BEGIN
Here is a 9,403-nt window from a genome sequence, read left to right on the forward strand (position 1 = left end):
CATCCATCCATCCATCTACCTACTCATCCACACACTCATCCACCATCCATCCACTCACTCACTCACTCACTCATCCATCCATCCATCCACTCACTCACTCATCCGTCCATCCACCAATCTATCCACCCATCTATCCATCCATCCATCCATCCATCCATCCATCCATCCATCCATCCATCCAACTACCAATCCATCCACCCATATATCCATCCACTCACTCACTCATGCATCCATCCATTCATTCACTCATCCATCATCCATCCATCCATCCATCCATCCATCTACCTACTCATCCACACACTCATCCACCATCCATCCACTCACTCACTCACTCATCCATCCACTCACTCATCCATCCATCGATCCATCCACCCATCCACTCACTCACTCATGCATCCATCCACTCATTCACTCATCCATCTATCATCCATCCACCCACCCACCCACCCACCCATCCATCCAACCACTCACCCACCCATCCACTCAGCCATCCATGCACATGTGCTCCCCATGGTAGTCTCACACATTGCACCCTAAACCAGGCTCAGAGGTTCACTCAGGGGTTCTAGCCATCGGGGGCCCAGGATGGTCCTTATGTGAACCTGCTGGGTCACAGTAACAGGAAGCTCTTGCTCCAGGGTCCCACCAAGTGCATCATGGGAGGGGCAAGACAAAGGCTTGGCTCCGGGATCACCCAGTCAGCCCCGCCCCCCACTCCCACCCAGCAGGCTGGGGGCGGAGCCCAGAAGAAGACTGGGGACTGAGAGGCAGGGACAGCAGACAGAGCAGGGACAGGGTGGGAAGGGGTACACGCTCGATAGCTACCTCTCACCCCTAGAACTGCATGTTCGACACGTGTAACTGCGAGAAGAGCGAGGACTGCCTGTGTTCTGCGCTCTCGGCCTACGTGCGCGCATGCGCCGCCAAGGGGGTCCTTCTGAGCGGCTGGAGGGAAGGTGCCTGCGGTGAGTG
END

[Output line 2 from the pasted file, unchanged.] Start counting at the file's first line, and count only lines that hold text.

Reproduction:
CATCCATCCATCCATCTACCTACTCATCCACACACTCATCCACCATCCATCCACTCACTCACTCACTCACTCATCCATCCATCCATCCACTCACTCACTCATCCGTCCATCCACCAATCTATCCACCCATCTATCCATCCATCCATCCATCCATCCATCCATCCATCCATCCATCCATCCAACTACCAATCCATCCACCCATATATCCATCCACTCACTCACTCATGCATCCATCCATTCATTCACTCATCCATCATCCATCCATCCATCCATCCATCCATCTACCTACTCATCCACACACTCATCCACCATCCATCCACTCACTCACTCACTCATCCATCCACTCACTCATCCATCCATCGATCCATCCACCCATCCACTCACTCACTCATGCATCCATCCACTCATTCACTCATCCATCTATCATCCATCCACCCACCCACCCACCCACCCATCCATCCAACCACTCACCCACCCATCCACTCAGCCATCCATGCACATGTGCTCCCCATGGTAGTCTCACACATTGCACCCTAAACCAGGCTCAGAGGTTCACTCAGGGGTTCTAGCCATCGGGGGCCCAGGATGGTCCTTATGTGAACCTGCTGGGTCACAGTAACAGGAAGCTCTTGCTCCAGGGTCCCACCAAGTGCATCATGGGAGGGGCAAGACAAAGGCTTGGCTCCGGGATCACCCAGTCAGCCCCGCCCCCCACTCCCACCCAGCAGGCTGGGGGCGGAGCCCAGAAGAAGACTGGGGACTGAGAGGCAGGGACAGCAGACAGAGCAGGGACAGGGTGGGAAGGGGTACACGCTCGATAGCTACCTCTCACCCCTAGAACTGCATGTTCGACACGTGTAACTGCGAGAAGAGCGAGGACTGCCTGTGTTCTGCGCTCTCGGCCTACGTGCGCGCATGCGCCGCCAAGGGGGTCCTTCTGAGCGGCTGGAGGGAAGGTGCCTGCGGTGAGTG